England showed a lot of promise (Nowell and Burrell both did well, I thought), France showed they’ve still got the winning mentality. With Ireland and Wales winning as expected, England now have the catch-up challenge. They managed it during the France game and then fell at the last. Can they claw their way back over the five games and make it a four way battle for the Six Nations?
Got to say yes!
Impressive multi-tasking indeed, John – except for that bit when you brought on Oscar for Dylan Hartley.
I was going to raise a few muted objections to your “substitution” theory, but the normally mild-mannered Stuart Lancaster has done that rather more effectively. He makes a very cogent defence of his strategy in today’s Guardian (and I dare say everywhere else), some of which points up the very detailed thinking that lies in the background to these decisions – and which you, to be fair, acknowledge yourself.
With eight subs on the bench and every possible variation to consider – injury, temporary disablement (Farrell’s cramp a case in point), surges and losses of inspiration and creative thinking, and of course sheer stamina – this is, as Lancaster says, an inexact science. It did, I admit, look like more than a coincidence that England declined after Care and Hartley left, but if they’d tarried ten minutes too long and suddenly looked shot, Lancaster would have been faced with a grilling for completely different reasons.
Care, I must say, had an excellent match, and certainly redeemed himself in my eyes. Only his box-kicking remains maddeningly inconsistent, and seems so counter-productive. (If he has Farrell and Twelvetrees lined up behind him, why not tee up a big lunk from one of them?) But with his passing, he seems to get the ball away a lot quicker than he did, and his speed of thought was impressive throughout.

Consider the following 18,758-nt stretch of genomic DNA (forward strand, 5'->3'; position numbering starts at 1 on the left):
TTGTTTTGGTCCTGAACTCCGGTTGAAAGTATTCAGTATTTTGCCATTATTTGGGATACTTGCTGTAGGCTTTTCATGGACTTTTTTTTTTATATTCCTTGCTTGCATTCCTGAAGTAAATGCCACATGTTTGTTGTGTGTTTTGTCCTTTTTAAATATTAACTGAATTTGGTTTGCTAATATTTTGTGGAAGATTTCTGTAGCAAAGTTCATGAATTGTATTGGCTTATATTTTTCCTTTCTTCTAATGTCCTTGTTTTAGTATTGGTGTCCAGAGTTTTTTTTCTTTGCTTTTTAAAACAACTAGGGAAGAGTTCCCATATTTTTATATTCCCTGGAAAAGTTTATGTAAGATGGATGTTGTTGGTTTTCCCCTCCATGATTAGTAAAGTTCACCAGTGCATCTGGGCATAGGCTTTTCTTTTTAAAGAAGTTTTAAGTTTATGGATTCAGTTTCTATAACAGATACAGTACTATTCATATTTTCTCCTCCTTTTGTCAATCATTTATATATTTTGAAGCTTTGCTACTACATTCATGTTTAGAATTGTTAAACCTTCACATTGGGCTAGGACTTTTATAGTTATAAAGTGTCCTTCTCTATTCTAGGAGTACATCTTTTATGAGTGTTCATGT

The most positive thing to come out of the eleventh-hour disaster of defeat is that they will surely want to take it out on Scotland in a big way. With the greatest respect to our friends north of the border, I hope they do.
Read the Guardian article. Convinced me I was right! Yeah, always a hard call, but he got it wrong big time with Danny. And I’m sure Oscar could throw a better lineout ball than Tom Youngs sometimes does!
Well, I hope they “claw” their way back!
It does sound like a good game, though, a lot better than the American Super Bowl (I know it’s different but it’s what we got to watch)
What a snore. I barely woke up for the half time show, however the “Red Hot Chili Peppers” woke me up in time to fall asleep for the second half. 🙂
When American Football (as we call it) was first shown on TV here in the 80s I watched it quite a lot. I’m sure if I lived in the US or Canada, it would be my favourite of the specialised American sports. But it tends to be on late and at four hours or so live, needs a bit of stamina. And it’s all set pieces – the constant improvisation and fluidity you get in rugby or football/soccer isn’t as immediately obvious. But as I say, I’d be well into it if I was on the other side of the Atlantic.
Reblogged this on The Breakdown.
Thanks for the reblog! Hope some of your readers find it interesting.